A pair of state IT officials said Wednesday they’re starting to see the effects of federal pandemic recovery money flowing in, and have started using the funds to better equip remote workforces, improve network security and expand broadband.
The $1.9 trillion American Rescue Plan that President Joe Biden signed in March included $350 billion tailored for state and local governments. And unlike previous rounds of COVID-19 relief packages, that money came — at the urging of groups like the National Association of State Chief Information Officers — with few restrictions on how those governments could make use of the aid, opening the possibility for states, cities and counties to use it for long-overdue technology projects.
So far, tech leaders say they are benefitting from the plan. During an event Wednesday hosted by MeriTalk, both Rajiv Rao, the chief technology officer of New York, and Maryland Secretary of Information Technology Michael Leahy said yes when the moderator, former Massachusetts and California CIO John Thomas Flynn, asked if they felt they were getting their “fair share” of American Rescue Plan funds.
While New York Gov. Kathy Hochul only released the state’s initial plan for its $12.75 billion in ARP funds on Aug. 31, Rao said Wednesday the money will help the state government continue to convert its workforce from a desktop-oriented organization to one that’s more flexible and mobile.
“We went from a 20% mobile workforce to 80%,” he said. “We’ve switched out our refresh strategy to laptop-first to enable people to work from home or work from wherever.”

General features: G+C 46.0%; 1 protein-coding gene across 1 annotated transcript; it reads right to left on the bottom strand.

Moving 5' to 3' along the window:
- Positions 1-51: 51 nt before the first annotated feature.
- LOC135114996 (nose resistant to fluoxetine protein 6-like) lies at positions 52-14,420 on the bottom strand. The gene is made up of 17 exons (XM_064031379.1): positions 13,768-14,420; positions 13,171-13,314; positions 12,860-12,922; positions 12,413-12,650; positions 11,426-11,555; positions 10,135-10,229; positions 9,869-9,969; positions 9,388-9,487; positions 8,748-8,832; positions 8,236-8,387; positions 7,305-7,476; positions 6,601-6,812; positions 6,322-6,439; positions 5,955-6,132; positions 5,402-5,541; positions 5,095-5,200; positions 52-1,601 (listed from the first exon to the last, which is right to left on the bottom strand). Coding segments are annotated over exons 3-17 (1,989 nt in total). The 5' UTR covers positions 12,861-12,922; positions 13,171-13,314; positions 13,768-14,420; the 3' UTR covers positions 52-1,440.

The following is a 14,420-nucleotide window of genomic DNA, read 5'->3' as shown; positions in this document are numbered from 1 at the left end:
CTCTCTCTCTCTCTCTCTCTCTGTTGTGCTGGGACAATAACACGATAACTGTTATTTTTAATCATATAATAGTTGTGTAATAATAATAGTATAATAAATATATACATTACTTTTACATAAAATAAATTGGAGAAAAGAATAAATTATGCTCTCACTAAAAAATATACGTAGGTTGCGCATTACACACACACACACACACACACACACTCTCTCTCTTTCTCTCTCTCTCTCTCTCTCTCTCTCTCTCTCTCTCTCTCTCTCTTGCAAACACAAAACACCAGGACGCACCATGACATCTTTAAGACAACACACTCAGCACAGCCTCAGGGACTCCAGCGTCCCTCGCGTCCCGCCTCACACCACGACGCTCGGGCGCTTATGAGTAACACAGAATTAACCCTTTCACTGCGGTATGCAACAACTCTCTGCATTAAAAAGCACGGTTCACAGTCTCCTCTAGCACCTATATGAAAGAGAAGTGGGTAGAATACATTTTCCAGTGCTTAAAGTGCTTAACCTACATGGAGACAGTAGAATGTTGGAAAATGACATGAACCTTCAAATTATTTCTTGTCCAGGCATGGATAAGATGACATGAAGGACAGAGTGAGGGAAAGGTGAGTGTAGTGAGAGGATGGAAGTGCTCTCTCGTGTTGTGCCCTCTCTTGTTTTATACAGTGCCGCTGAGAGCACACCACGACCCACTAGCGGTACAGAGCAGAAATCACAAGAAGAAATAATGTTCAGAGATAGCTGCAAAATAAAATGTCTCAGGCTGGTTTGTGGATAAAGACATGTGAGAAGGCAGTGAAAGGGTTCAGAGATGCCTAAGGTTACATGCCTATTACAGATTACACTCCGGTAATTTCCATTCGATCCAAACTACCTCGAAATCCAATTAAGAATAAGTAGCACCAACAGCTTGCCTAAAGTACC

Rao also said the state’s also been spending money on beefing up its network infrastructure so the workers who went virtual last year can continue logging on while away from the office, and strengthening edge security to better certify the identities of remote users.
Much of this IT spending happens behind the scenes. Leahy said that the most visible bit of the American Rescue Plan’s support for state and local governments is the billions of dollars for broadband expansion after a crisis that exposed the severity of the digital divide. While Leahy does not have a direct hand in broadband deployment — the Maryland Department of Housing and Community Development oversees the state’s broadband program — his office is lending technical assistance on how to use the $30 million for new development Gov. Larry Hogan announced in July.
“It’s the people issue,” Leahy said. “We have focused very strongly in Maryland in terms of utilization of broadband. The most important thing is knowing what data we have, were it resides.”
Flynn also asked Rao and Leahy about the $2 billion the U.S. Labor Department plans to spend upgrading states’ unemployment insurance systems, including $240 million released last month to combat a rash of fraudulent claims.
“To my knowledge it seems to be working very well,” said Leahy, adding the Maryland Department of Labor is responsible for its own IT needs, while his agency serves in an advisory role when needed. Rao, noting that New York is more consolidated, said “we’ll be in good shape.”
During a second panel discussion, Rick Kryger, a deputy chief information officer at the U.S. Labor Department said that improving states’ unemployment programs will be a priority for “years to come,” beyond just cracking down on fraud.
“Direct grants to states have to be a component,” he said. “What are some commonalities to develop common IT systems that can be used in multiple states? Keeping systems modern is an ongoing thing, it’s never going to go away.”